Easter is the most important holiday in the Christian religion. The devout and mournful atmosphere of Holy Week, followed by the joyous and very uplifting moment on the evening of the resurrection and Easter Sunday!
It is well known that the fast of Holy Week is quite strict. It begins on Holy Monday and lasts until Holy Communion is taken on Holy Saturday. Fasting does not mean that you cannot eat flavorful food created in a well thought out manner.
I have so many wonderful suggestions for you I don’t know where to begin! Vegetables, Seafood, Tahini and Honey are very prominent throughout these days of fasting; as well as the absolutely scrumptious Semolina Halvah, a soft, orangey, cake-like halvah that you can find freshly made in every household all over Greece!
Let’s take a look at the most popular traditional foods and customs for Holy Week….
Holy Thursday honors Christ’s Last Supper. Christ’s Crucifixion is “reenacted” in church with a special mass and all night is spent adorning and embellishing the “Epitaphios”, which symbolizes Christ’s Tomb.
It is a day of mourning and it is customary to dye eggs red in many countries. The red color symbolizing the blood of Christ that was spilled when He was stabbed by a Roman soldier while on the Cross.
In Greece the tradition is to have egg cracking “fights” on Holy Saturday and on Easter Sunday. Each person picks the “strongest” egg and they hit one against the other to see whose egg cracks! It symbolizes the resurrection of Christ, since the egg is the symbol of life. When you crack the shell of the egg, a new life is born!
The traditional color chosen to dye Easter eggs is red although more and more people choose to use a variety of different colors and patterns, or a combination of both!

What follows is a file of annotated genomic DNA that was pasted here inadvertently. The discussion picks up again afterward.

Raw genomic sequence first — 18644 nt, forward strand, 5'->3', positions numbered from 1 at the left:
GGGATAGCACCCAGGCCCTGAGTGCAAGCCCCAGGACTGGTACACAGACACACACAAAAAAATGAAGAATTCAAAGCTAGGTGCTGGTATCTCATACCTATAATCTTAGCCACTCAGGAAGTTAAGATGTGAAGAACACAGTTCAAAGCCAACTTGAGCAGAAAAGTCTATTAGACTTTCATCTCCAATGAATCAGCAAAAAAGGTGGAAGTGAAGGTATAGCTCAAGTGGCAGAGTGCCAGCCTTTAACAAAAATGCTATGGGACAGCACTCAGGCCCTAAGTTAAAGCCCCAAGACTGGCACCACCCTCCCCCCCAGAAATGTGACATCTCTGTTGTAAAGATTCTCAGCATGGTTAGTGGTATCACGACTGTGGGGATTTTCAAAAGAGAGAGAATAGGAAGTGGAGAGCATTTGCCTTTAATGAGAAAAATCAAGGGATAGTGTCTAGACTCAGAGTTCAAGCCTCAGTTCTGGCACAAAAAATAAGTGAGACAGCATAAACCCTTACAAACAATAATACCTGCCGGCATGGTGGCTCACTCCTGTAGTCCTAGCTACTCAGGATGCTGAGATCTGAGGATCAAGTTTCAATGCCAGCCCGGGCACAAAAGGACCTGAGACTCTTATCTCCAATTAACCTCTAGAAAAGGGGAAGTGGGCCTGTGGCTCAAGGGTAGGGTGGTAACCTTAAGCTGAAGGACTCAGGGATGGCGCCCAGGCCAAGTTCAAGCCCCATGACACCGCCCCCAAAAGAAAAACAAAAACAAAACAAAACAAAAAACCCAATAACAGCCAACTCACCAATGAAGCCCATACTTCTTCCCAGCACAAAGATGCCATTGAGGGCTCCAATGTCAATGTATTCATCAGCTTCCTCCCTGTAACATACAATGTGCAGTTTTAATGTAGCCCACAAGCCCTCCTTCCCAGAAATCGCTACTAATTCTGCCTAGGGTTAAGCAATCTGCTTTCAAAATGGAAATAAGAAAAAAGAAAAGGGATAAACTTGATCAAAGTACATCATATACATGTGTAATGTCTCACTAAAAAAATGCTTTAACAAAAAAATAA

And of course, they make mountains of Mommy's Cookies… !
Many others stay more traditional and make Holiday Bread Wreaths, since the mastic and mahlab sweetbread is thought to be the modern Holiday bread wreath.
On Holy Friday the fasting week has reached its climax. The foods chosen are without any olive oil and a lot of vinegar is added. This is done as an indication of faith towards Christ, who was given vinegar to drink on this day. Many choose to eat salads with only vinegar added as a dressing. There is an abundance of bread along with olives. You can try making Spicy Olives or Νο Knead Bread.
After the “Resurrection” on Holy Saturday, families all over the country go home and enjoy one of the most traditional recipes… Easter Soup! It is the best thing to eat after such a fast and so late at night! It is the first dish that contains meat. I made it with chicken so it can be lighter, and also with greens and rice which are perfect for the stomach. There are manyother recipes you can make for this special night. I highly recommend Roast Leg of Lamb stuffed with Eggplant and Gruyere or Lamb Wellington!
The preparations for Easter Sunday usually begin from the evening before. Traditional favorites which are “kokoretsi” and the lamb that will be cooked on the spit!
The Easter table is set! Lots of beautifully dyed eggs, Easter soup, lamb, cookies, sweetbreads… the wine is flowing… the mood is cheerful… there is singing and dancing… and an abundance of love is in the air!
What many of you may not know, is that in many areas of Greece in the past, it was customary to leave the Easter table that was set untouched for 3 days after dining! Whatever small crumbs were left at the end of the 3rd day were collected and thrown in the fields so they could prosper!
I wish you all the best during this Easter Holiday! May it bring love, health and prosperity to all of your families and homes!
Happy Easter Everyone!